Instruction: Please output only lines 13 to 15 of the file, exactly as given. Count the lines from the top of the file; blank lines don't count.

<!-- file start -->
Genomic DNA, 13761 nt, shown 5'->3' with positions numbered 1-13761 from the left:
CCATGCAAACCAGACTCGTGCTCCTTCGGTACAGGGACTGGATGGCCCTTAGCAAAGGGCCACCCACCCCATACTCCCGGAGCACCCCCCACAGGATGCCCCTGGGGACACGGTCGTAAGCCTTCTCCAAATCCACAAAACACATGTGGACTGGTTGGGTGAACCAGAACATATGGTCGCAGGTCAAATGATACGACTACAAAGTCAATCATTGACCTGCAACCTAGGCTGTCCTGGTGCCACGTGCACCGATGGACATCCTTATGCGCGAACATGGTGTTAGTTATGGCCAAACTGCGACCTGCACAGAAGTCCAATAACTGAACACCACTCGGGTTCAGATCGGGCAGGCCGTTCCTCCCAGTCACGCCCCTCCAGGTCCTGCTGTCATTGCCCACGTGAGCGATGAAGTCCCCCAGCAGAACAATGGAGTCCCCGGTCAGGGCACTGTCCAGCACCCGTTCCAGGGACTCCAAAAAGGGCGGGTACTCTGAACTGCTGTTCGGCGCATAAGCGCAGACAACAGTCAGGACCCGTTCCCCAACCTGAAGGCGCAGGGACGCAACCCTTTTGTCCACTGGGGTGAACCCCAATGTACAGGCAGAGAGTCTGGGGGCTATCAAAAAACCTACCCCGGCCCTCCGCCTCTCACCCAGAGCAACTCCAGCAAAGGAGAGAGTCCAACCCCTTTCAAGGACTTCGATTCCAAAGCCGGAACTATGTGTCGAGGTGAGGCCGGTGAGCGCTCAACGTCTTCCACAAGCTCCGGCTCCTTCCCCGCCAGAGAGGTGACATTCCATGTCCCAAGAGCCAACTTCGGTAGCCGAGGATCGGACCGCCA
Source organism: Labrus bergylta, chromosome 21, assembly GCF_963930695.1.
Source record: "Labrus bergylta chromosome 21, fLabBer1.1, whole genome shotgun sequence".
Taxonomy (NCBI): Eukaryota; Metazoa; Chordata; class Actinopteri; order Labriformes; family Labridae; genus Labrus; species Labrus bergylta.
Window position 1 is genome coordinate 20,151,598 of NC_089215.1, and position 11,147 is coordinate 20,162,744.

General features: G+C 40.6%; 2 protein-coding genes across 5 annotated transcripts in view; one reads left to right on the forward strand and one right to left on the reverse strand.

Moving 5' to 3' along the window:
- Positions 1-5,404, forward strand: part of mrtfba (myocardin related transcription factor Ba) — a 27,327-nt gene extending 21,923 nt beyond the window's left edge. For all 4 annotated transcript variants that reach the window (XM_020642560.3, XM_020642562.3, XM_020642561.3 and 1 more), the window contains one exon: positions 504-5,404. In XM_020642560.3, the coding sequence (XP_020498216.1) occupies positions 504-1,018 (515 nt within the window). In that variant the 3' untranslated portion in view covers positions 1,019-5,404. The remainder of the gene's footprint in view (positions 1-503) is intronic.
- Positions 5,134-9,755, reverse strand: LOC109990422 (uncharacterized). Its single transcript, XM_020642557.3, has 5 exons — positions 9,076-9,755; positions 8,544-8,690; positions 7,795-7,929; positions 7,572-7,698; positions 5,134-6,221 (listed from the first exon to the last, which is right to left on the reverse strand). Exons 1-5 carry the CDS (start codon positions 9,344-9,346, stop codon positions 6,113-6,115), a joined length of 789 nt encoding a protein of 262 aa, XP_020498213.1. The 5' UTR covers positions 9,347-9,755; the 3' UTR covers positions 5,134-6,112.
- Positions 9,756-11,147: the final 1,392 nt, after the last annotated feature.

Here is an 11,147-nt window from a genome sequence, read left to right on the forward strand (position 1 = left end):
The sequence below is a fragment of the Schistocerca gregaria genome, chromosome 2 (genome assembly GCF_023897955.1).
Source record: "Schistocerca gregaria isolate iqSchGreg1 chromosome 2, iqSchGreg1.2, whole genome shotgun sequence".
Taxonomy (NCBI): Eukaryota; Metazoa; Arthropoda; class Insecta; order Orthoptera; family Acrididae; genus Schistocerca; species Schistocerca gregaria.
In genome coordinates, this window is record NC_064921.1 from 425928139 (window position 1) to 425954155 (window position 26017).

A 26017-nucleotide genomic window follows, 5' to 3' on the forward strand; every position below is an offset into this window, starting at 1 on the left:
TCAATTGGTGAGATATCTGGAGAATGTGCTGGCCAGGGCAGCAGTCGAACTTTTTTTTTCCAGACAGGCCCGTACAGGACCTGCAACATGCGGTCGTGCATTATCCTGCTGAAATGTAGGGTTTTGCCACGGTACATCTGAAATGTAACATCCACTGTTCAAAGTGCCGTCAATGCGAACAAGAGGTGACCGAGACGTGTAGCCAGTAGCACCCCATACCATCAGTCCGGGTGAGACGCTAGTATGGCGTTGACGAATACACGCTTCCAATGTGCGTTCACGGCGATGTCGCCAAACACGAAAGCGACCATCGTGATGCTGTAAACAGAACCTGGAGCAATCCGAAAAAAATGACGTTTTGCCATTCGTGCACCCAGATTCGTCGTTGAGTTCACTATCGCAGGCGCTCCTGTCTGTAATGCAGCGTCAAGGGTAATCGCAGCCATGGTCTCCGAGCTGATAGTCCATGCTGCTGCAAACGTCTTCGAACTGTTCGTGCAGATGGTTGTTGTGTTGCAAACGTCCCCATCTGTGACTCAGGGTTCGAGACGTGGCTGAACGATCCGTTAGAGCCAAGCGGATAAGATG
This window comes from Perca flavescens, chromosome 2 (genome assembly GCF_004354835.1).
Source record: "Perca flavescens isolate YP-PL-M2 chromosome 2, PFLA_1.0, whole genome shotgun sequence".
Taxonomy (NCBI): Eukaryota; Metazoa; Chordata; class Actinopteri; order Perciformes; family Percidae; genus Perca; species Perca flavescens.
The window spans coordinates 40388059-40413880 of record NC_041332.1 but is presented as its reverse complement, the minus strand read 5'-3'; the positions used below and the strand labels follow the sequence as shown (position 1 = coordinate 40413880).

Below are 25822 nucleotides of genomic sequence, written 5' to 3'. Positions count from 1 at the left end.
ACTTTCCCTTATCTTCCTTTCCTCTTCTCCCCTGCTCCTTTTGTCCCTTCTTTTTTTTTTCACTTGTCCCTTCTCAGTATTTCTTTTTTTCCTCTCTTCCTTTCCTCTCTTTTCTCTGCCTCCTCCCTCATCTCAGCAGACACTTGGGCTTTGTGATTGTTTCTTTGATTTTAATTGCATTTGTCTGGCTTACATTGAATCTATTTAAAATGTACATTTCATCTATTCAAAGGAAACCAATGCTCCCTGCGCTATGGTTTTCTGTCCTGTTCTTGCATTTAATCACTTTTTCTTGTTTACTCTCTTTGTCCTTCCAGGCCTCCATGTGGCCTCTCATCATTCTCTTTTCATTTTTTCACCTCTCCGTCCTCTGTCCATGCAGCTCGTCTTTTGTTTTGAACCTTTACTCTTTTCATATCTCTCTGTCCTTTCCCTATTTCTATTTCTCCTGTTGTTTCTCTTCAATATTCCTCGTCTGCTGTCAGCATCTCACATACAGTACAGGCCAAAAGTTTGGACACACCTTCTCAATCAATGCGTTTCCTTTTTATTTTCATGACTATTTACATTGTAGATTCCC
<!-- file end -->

The sequence below is a fragment of the Schistocerca gregaria genome, chromosome 2 (genome assembly GCF_023897955.1).
Source record: "Schistocerca gregaria isolate iqSchGreg1 chromosome 2, iqSchGreg1.2, whole genome shotgun sequence".
Taxonomy (NCBI): Eukaryota; Metazoa; Arthropoda; class Insecta; order Orthoptera; family Acrididae; genus Schistocerca; species Schistocerca gregaria.